The Position of the Civic Forum and Public Against Violence Toward the Negotiations with Czechoslovak Prime Minister Ladislav Adamec
Civic Forum and Public Against Violence released this communique after their second round of negotiations with the government on November 28. The nationwide general strike had occurred the day before with resounding success; it was estimated that between one-half and three-fourths of the adult population participated in some fashion. This triumph gave the opposition a great deal of leverage in….
From the beginning, Civic Forum had to balance two objectives: leading popular protests and negotiating with the regime. In its first week, the Forum concentrated on mobilizing public support for the upcoming general strike. November 26 signified a turning point. That morning, Forum representatives appeared at the first formal round of negotiations with only their original four demands; they….
Speech by Premier Ladislav Adamec at an extraordinary session of the CPCz CC, stating his preference for a political solution to the crisis
Only days after November 17 a growing number of Czechoslovak communists were becoming convinced that the conservative leadership's hardliner approach to the growing public unrest was failing. This sea change in official opinion began to crystallize on November 24 at the extraordinary session of the Czechoslovak Communist Party's Central Committee, which foreshadowed the ascendancy of younger….
Several of the previous documents (for example doc. 492, 508 and 510) have dealt with the Czechoslovak Communist Party's attempts to control public opinion in the early days of the Velvet Revolution. The party's strategy for the first week or so consisted of isolating the opposition and using ideological arguments to convince the general public of the harmful consequences of the protesters'….
Teleprint from Jozef Lenart, Secretary of CC CPCz, to Regional Committees and Municipal Commitees in Prague and Bratislava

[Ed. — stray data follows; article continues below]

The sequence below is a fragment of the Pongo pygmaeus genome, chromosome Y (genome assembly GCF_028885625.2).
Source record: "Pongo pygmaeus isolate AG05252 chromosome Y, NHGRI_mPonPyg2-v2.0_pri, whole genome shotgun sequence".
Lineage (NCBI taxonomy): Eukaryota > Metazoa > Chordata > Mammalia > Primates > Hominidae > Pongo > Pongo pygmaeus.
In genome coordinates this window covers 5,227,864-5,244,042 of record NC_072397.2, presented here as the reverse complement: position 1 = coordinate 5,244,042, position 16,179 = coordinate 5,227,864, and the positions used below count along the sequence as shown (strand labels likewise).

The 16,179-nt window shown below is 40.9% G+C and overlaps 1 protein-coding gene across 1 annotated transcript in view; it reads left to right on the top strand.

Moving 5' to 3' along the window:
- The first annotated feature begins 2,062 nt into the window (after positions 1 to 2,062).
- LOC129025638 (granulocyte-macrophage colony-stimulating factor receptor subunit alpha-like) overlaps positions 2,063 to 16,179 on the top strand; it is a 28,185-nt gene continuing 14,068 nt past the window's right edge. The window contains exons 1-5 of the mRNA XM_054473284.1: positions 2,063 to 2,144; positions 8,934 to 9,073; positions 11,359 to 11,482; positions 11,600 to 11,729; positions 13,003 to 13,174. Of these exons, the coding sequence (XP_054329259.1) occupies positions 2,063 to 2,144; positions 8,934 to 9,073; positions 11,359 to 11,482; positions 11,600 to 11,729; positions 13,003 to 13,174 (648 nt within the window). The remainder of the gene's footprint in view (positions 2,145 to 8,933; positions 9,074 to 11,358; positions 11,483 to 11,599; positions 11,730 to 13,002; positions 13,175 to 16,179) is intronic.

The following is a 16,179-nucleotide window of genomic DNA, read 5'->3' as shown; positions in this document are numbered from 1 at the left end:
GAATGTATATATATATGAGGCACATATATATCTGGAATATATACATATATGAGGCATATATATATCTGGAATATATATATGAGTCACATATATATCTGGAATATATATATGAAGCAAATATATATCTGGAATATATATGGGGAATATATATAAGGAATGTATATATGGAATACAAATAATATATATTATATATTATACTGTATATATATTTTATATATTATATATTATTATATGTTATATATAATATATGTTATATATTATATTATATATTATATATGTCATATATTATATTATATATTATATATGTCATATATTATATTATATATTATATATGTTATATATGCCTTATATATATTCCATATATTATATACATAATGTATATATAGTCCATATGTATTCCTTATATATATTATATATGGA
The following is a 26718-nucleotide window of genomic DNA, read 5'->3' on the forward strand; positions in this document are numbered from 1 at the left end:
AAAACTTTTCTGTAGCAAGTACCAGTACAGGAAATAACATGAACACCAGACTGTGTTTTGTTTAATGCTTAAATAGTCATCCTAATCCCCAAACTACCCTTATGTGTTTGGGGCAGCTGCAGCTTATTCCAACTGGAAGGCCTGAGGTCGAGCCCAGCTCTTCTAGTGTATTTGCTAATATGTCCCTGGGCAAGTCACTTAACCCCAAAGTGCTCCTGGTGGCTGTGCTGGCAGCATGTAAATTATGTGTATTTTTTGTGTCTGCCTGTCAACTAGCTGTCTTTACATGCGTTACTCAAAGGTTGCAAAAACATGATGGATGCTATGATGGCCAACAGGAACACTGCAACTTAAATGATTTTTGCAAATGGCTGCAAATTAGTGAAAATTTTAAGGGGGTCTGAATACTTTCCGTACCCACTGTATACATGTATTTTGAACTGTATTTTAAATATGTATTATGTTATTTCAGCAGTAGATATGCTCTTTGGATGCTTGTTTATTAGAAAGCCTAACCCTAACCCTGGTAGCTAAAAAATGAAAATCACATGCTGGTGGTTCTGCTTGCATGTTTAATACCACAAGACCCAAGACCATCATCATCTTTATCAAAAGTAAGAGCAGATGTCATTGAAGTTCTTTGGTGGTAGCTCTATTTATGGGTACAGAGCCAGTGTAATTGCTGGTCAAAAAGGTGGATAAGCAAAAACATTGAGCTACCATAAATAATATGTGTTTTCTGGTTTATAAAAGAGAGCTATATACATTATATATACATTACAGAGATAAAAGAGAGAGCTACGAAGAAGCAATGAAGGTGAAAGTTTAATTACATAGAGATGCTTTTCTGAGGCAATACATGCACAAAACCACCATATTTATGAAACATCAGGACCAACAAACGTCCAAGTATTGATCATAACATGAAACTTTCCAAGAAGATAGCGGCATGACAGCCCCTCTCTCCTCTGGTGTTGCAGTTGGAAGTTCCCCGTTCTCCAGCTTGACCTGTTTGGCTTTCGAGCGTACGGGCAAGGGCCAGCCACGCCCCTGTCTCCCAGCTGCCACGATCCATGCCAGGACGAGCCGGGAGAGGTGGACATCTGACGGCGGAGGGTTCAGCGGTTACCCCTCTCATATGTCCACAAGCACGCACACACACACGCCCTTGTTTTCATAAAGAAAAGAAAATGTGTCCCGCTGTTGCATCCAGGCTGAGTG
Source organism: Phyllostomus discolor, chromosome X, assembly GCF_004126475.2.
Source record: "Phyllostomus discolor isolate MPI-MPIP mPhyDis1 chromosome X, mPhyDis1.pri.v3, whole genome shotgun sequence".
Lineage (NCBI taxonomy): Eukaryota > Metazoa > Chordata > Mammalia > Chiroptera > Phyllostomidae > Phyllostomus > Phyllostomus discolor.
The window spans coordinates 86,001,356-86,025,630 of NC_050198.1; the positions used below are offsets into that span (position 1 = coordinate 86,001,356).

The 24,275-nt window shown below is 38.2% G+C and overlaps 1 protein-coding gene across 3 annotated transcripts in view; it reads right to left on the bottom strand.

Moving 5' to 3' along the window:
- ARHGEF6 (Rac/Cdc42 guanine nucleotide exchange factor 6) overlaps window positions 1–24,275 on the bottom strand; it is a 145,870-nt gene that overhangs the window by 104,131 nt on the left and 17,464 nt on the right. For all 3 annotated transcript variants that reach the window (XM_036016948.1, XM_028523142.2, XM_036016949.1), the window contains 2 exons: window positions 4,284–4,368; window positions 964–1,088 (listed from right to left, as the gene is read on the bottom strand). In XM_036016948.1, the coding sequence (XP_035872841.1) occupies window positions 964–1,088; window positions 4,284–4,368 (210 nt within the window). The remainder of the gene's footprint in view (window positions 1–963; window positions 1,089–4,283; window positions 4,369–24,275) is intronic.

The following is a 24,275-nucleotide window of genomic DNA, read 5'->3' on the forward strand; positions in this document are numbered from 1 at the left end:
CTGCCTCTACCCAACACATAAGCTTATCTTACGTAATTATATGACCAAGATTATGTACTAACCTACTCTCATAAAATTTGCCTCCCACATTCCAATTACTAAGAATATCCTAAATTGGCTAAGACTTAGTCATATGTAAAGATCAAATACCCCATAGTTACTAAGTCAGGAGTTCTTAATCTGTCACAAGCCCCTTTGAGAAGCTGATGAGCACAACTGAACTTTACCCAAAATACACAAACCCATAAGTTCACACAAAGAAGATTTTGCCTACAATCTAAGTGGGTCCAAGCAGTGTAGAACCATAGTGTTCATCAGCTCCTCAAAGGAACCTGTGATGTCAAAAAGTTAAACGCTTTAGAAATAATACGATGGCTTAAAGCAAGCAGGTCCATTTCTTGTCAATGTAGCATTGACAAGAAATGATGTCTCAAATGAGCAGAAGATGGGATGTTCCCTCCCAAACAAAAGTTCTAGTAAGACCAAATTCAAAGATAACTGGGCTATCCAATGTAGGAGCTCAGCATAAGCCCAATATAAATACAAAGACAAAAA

The battle for public opinion occupied both government and opposition at the beginning of the Velvet Revolution. In this November 23 communique, Central Committee member Jozef Lenart reported on the party's measures to sway the public against the opposition. His argument echoed the conservative leadership's refusal to compromise with the protesters, maintaining instead that local communists….
Anti-state demonstrations have traditionally taken place in the heart of Prague on Wenceslas Square. After the November 17 police crackdown, it was no accident that the Square became the central point for people to get information, meet others and, from November 21 on, to attend the daily "meetings" when opposition groups addressed citizens from the balcony of the Melantrich publishing house.….
Teleprint from the Presidium of the CC CPCz to the Secretaries of Regional Committees of the CPCz and CPS and the Party Municipal Committees in Prague and Bratislava
Czechoslovak communist leaders reacted to the first protests after November 17 with the same uncompromising attitude towards opposition they had held for twenty years. This November 21 Central Committee directive, calling on local communists to create a uniform front against the protests, illustrates some of the leadership's initial arguments and strategies. Denying that the public outcry….
Letter from the Civic Forum to US President George Bush and USSR General Secretary Mikhail Gorbachev
On November 21, Civic Forum representatives addressed the throngs of demonstrators on Wenceslas Square for the first time; this public "meeting" would soon became a daily ritual. Afterwards, Forum members wrote this letter to the U.S. and Soviet leaders, speaking as the legitimate representatives of those "hundreds of thousands" on the Square. The letter concerns one of the touchiest subjects….
The Civic Forum's Position on the Negotiations of its Representatives with Prime Minister Ladislav Adamec
Civic Forum's original demands included "round-table" negotiations between itself and the government following the model used in Poland and Hungary. Unlike the party leadership in those countries, however, the Czechoslovak communists refused to open dialogue with the opposition until their hand was forced by the explosion of protest after November 17. Despite continued conservative resistance,….